|Publication number||US7617465 B1|
|Application number||US 11/229,324|
|Publication date||Nov 10, 2009|
|Filing date||Sep 15, 2005|
|Priority date||Sep 16, 2004|
|Publication number||11229324, 229324, US 7617465 B1, US 7617465B1, US-B1-7617465, US7617465 B1, US7617465B1|
|Original Assignee||Cadence Design Systems, Inc.|
|Export Citation||BiBTeX, EndNote, RefMan|
|Patent Citations (40), Referenced by (1), Classifications (10), Legal Events (4)|
|External Links: USPTO, USPTO Assignment, Espacenet|
The present application claims the benefit of U.S. Provisional Application No. 60/611,066, filed on Sep. 16, 2004, which is hereby incorporated by reference in its entirety.
The invention relates to technology for implementing electronic design automation tools, and in particular, tools for performing latch-up check operations for design rule checks (DRCs) in an integrated circuit (“IC”) design.
An IC is a small electronic device typically formed from semiconductor material. Each IC contains a large number of electronic components, e.g., transistors, that are wired together to create a self-contained circuit device. The components and wiring on the IC are materialized as a set of geometric shapes that are placed and routed on the chip material. During placement, the location and positioning of each geometric shape corresponding to an IC component are identified on the IC layers. During routing, a set of routes are identified to tie together the geometric shapes for the electronic components.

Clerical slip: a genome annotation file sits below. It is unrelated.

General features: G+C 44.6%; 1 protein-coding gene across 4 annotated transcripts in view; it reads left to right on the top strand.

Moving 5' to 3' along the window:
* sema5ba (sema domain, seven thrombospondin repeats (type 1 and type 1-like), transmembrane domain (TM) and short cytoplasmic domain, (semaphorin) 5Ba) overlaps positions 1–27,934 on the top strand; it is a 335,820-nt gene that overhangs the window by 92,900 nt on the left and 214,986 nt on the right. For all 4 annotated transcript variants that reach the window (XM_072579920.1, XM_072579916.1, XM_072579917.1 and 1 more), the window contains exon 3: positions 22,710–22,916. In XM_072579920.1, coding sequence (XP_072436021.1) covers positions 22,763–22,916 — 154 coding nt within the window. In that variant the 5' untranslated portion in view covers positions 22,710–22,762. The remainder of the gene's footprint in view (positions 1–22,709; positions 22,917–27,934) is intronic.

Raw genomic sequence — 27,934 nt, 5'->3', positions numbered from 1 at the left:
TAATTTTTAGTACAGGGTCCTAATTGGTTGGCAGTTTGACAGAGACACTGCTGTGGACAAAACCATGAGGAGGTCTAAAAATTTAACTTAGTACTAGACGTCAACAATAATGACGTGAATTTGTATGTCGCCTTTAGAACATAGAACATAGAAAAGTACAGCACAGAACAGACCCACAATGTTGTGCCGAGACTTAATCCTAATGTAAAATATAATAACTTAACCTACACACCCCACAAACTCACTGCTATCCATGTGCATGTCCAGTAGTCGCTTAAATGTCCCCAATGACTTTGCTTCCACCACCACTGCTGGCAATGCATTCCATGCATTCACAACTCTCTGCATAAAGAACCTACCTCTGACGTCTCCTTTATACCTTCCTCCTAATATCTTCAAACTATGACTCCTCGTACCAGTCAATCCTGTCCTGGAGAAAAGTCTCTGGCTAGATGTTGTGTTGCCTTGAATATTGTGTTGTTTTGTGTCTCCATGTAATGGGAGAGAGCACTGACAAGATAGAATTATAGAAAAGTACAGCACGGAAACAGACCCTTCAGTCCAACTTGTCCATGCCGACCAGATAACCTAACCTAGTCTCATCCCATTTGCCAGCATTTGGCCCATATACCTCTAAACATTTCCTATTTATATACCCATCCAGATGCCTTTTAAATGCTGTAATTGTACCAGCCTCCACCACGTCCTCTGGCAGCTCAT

Once the layout is finished, it is verified to make sure it satisfies the design rules, which are typically provided by the foundry that is to manufacture the IC device. This verification process is called Design Rule Check (DRC). The design rules are a set of rules regarding minimum distances, sizes, enclosure criteria, among other constraints for implementing the layout. The rules have to be observed in order to maximize chances of a successful fabrication of the integrated circuit.
Types of errors that are intended to be avoided by performing DRC include unwanted parasitic effects such as latch-up. To illustrate, consider the layout geometry shown in